This leads me to the issue of interest rates. In particular, following the 1 per cent cut in the administered small savings rates, is a drop in bank interest rates likely? The finance minister himself has expressed concern in his speech at the cost of money to most borrowers other than the top rated companies. He seems to think that a ceiling of 2 per cent over PLR should help reduce the cost of funds to the weaker/smaller borrowers.

But even at this ceiling, and the inflation rate at about 5 per cent, the applicable interest rate implies a real cost of 7 to 8 per cent  -- which does seem too high. Nor is a further fall in nominal interest rates likely, first, because of the inflation number, and, second, because, even after the 1 per cent drop, administered interest rates remain higher than what banks are paying.

I have referred earlier to the acceptance, in principle, of the recommendations of the Kelkar Committee as regards simplification of the tax structure and elimination of the host of deductions. Not much has been done on this in the present Budget  --  indeed, quite the contrary.

The standard deduction and surcharge provisions have become more complex; and the new LIC scheme giving 9 per cent return to senior citizens adds yet another subsidy which would direct savings in particular instruments. (This apart, has anybody imagined the complexity of determining the subsidy? It is worth recalling that the issue of ERAS subsidies has still not been sorted out 10 years after the scheme was discontinued).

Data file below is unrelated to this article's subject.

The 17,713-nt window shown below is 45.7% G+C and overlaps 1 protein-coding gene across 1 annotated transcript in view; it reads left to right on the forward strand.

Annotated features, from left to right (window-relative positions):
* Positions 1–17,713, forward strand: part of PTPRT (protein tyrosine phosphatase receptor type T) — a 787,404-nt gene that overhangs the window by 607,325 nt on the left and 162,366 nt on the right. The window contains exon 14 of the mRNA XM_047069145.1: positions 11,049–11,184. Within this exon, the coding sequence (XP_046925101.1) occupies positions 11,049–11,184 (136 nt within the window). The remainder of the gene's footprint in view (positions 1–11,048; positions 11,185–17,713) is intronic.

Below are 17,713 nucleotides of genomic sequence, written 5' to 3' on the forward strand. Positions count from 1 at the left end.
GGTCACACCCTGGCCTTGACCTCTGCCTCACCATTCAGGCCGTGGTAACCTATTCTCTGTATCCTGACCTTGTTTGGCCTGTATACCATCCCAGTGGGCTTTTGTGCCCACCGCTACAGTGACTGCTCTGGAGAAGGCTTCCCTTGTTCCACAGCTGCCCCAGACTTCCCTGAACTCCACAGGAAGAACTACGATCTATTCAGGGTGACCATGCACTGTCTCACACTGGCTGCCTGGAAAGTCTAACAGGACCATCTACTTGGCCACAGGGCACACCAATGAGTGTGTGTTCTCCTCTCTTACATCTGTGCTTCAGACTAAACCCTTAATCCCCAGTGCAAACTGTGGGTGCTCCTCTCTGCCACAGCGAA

The Reserve Bank of India's Report on Currency and Finance 2000-01 had estimated the growth maximising rate of inflation at 5 per cent. It had also argued that a 1 per cent fall below this threshold leads to decline in output by 2 per cent below potential.

Now that we are close to the inflation rate, should we see much stronger growth in the next fiscal year? I am hopeful  --  there are already signs of a pick-up in economic activity, in output of the capital goods sector, in demand for bank credit etc. If, in addition, agriculture output also grows, we could be back to 6 per cent to 7 per cent GDP growth in 2003-04. Good luck to you Mr Minister!

While looking at the big picture, I am tempted to make two points:

  • Every budget introduces new schemes and initiatives, this time, for example, in the infrastructure and health care sectors. Do we ever abandon/discontinue any schemes which have not delivered the expected results? If so, I have not seen much evidence of this. Or, are there really "no full stops in India"?
  • The other thought too is administrative, not economic. Fund raising dedicated to specific projects, like the cess on petrol and diesel to fund highways, and the implementation of these projects by separate entities divorced from the typical government department culture, seem to lead to efficient project implementation  --  the progress on the Golden Quadrilateral and the Delhi Metro are shining examples of this phenomenon, which we need to consciously replicate elsewhere.